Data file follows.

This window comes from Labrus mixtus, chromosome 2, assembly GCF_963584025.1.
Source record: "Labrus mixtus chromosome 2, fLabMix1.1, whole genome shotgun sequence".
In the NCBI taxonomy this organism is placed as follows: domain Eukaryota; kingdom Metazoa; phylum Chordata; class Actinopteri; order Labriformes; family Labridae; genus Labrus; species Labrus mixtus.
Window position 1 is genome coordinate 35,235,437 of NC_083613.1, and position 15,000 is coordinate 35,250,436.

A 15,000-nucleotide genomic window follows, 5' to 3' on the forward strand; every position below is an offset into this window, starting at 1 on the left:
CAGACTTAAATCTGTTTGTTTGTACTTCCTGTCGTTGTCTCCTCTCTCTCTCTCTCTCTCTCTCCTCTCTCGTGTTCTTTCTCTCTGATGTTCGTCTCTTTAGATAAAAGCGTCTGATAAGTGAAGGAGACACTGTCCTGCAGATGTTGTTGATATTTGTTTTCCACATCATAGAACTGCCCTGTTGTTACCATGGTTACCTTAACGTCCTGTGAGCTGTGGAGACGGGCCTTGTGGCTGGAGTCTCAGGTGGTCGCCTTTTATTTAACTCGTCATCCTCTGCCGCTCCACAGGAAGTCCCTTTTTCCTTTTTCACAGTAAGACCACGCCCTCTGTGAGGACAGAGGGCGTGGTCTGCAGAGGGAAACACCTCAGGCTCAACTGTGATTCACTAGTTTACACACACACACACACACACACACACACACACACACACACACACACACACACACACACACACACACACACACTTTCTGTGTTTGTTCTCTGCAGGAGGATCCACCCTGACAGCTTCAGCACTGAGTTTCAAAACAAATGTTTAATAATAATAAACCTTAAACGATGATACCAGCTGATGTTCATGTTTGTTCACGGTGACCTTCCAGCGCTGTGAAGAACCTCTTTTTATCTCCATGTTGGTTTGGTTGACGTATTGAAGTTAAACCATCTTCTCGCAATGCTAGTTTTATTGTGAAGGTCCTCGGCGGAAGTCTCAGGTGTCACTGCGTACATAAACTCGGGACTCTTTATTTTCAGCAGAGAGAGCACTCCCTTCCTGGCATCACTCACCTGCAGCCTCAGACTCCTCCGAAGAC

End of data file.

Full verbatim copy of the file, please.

This window comes from Labrus mixtus, chromosome 2, assembly GCF_963584025.1.
Source record: "Labrus mixtus chromosome 2, fLabMix1.1, whole genome shotgun sequence".
In the NCBI taxonomy this organism is placed as follows: domain Eukaryota; kingdom Metazoa; phylum Chordata; class Actinopteri; order Labriformes; family Labridae; genus Labrus; species Labrus mixtus.
Window position 1 is genome coordinate 35,235,437 of NC_083613.1, and position 15,000 is coordinate 35,250,436.

A 15,000-nucleotide genomic window follows, 5' to 3' on the forward strand; every position below is an offset into this window, starting at 1 on the left:
CAGACTTAAATCTGTTTGTTTGTACTTCCTGTCGTTGTCTCCTCTCTCTCTCTCTCTCTCTCTCCTCTCTCGTGTTCTTTCTCTCTGATGTTCGTCTCTTTAGATAAAAGCGTCTGATAAGTGAAGGAGACACTGTCCTGCAGATGTTGTTGATATTTGTTTTCCACATCATAGAACTGCCCTGTTGTTACCATGGTTACCTTAACGTCCTGTGAGCTGTGGAGACGGGCCTTGTGGCTGGAGTCTCAGGTGGTCGCCTTTTATTTAACTCGTCATCCTCTGCCGCTCCACAGGAAGTCCCTTTTTCCTTTTTCACAGTAAGACCACGCCCTCTGTGAGGACAGAGGGCGTGGTCTGCAGAGGGAAACACCTCAGGCTCAACTGTGATTCACTAGTTTACACACACACACACACACACACACACACACACACACACACACACACACACACACACACACACACACACACACTTTCTGTGTTTGTTCTCTGCAGGAGGATCCACCCTGACAGCTTCAGCACTGAGTTTCAAAACAAATGTTTAATAATAATAAACCTTAAACGATGATACCAGCTGATGTTCATGTTTGTTCACGGTGACCTTCCAGCGCTGTGAAGAACCTCTTTTTATCTCCATGTTGGTTTGGTTGACGTATTGAAGTTAAACCATCTTCTCGCAATGCTAGTTTTATTGTGAAGGTCCTCGGCGGAAGTCTCAGGTGTCACTGCGTACATAAACTCGGGACTCTTTATTTTCAGCAGAGAGAGCACTCCCTTCCTGGCATCACTCACCTGCAGCCTCAGACTCCTCCGAAGAC